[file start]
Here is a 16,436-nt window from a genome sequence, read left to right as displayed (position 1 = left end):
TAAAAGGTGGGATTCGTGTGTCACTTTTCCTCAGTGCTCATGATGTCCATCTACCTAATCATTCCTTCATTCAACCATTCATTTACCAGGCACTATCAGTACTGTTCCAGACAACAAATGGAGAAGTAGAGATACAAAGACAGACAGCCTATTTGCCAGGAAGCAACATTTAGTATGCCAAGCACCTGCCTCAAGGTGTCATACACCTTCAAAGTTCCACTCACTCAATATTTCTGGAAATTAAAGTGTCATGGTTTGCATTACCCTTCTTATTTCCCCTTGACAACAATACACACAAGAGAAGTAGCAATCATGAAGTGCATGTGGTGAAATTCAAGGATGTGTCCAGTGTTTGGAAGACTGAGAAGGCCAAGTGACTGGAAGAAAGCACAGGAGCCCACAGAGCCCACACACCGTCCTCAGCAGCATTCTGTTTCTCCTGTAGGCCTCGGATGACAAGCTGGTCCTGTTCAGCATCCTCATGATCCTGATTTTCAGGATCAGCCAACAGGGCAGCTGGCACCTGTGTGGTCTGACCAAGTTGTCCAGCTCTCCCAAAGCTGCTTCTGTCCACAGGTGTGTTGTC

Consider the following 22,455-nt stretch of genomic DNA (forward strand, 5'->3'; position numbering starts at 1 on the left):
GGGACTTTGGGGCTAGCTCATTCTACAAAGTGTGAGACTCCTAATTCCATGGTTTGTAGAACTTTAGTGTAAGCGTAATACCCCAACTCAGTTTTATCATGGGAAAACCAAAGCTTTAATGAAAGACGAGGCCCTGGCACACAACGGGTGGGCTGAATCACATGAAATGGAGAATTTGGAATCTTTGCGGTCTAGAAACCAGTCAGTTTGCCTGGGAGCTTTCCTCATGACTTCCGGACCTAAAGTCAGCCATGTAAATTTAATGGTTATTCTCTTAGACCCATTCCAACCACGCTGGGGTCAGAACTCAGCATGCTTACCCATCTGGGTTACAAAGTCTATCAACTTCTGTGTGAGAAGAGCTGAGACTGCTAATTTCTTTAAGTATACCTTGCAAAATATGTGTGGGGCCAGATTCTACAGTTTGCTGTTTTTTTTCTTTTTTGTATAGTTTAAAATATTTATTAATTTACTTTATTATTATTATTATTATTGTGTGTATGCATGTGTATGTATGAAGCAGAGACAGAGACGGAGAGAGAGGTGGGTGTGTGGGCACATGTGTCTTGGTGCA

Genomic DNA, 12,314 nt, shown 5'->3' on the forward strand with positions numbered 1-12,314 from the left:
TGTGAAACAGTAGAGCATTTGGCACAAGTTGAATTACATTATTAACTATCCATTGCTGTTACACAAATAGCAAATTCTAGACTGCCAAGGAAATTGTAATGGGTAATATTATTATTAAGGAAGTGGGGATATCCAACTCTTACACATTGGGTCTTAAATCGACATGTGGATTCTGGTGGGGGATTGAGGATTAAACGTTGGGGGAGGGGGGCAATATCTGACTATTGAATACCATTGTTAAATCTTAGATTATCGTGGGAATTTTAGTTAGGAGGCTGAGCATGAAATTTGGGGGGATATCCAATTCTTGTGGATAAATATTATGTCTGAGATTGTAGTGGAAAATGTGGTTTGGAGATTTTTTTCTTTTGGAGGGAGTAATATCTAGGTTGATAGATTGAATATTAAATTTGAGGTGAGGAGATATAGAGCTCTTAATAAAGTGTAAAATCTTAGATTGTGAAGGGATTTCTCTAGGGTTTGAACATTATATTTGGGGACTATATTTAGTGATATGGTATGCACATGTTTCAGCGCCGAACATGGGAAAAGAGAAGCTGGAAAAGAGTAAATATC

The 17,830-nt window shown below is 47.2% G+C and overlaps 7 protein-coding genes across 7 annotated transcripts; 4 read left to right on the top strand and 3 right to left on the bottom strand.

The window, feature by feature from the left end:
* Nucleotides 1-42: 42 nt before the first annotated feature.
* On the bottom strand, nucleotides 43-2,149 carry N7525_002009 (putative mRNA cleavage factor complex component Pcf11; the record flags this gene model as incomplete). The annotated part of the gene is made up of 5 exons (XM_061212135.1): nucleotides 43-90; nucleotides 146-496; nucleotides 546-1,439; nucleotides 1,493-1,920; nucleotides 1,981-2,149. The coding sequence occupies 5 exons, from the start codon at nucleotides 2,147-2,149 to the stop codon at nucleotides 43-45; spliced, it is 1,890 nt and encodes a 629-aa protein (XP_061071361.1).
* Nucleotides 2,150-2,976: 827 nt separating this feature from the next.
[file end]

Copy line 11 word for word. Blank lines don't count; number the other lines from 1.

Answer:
* Nucleotides 2,150-2,976: 827 nt separating this feature from the next.